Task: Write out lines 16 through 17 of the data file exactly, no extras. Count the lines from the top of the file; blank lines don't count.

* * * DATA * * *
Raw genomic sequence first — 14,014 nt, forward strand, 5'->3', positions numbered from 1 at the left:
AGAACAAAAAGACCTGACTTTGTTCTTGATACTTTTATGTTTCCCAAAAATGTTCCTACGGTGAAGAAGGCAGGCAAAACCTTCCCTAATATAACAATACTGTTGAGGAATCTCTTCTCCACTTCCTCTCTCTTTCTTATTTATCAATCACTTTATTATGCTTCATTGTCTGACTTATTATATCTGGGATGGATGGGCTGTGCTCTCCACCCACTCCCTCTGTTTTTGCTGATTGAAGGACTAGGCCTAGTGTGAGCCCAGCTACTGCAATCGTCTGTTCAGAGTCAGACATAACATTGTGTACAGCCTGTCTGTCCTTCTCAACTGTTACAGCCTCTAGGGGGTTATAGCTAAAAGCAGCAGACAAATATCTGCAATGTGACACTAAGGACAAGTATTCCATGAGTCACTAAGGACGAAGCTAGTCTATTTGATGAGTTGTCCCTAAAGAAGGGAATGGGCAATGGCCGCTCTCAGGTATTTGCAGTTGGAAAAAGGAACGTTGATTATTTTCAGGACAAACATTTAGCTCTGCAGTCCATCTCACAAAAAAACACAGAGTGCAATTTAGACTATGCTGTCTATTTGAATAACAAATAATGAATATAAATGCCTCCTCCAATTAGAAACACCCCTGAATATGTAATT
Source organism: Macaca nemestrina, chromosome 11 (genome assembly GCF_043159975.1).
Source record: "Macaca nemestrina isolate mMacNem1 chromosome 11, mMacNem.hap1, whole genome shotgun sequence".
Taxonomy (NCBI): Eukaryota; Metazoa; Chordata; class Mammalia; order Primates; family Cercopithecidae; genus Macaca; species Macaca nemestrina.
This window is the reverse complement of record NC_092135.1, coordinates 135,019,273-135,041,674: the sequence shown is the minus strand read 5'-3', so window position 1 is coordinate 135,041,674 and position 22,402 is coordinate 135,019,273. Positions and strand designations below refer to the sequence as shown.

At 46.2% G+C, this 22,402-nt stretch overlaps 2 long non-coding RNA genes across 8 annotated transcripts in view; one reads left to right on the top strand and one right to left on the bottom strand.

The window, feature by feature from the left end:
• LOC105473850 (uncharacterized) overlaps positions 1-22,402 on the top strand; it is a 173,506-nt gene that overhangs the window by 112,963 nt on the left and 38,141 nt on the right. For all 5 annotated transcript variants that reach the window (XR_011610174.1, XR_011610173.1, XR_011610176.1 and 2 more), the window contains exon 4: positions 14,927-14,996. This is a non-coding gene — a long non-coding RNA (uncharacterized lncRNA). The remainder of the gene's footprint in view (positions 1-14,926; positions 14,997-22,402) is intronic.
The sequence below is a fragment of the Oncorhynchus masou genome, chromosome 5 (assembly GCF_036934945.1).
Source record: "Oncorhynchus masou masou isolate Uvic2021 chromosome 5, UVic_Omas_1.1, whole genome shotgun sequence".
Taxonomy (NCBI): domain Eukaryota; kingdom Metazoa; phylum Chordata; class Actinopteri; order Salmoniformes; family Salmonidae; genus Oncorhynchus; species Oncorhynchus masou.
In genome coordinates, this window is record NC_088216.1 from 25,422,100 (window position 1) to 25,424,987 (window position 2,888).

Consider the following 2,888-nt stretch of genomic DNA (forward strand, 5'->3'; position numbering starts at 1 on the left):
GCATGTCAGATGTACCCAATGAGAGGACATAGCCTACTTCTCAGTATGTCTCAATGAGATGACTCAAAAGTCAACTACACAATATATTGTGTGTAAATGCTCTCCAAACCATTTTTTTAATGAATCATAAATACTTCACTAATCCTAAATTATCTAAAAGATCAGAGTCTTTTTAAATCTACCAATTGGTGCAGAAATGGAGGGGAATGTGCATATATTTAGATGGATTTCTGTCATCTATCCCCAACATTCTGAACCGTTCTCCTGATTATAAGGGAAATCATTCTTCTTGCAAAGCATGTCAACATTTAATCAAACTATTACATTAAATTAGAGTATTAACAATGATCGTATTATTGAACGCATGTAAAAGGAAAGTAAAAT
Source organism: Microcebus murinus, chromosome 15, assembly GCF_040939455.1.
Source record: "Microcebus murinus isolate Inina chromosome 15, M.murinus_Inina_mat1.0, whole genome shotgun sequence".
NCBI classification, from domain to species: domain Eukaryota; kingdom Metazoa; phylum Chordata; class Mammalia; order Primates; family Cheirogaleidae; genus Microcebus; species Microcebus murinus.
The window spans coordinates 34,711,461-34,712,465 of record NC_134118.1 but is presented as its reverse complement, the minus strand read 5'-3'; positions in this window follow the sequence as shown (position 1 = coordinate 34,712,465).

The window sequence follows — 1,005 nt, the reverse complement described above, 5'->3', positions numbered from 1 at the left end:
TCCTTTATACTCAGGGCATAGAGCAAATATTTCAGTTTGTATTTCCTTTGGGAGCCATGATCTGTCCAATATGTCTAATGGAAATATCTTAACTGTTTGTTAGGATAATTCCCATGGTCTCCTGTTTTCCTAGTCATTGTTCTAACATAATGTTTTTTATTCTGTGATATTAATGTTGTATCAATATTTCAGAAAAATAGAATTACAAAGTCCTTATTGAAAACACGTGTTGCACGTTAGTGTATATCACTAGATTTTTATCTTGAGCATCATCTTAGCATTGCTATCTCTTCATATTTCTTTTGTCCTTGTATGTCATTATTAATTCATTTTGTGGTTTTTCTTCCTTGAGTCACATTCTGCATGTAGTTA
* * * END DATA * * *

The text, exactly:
Source organism: Microcebus murinus, chromosome 15, assembly GCF_040939455.1.
Source record: "Microcebus murinus isolate Inina chromosome 15, M.murinus_Inina_mat1.0, whole genome shotgun sequence".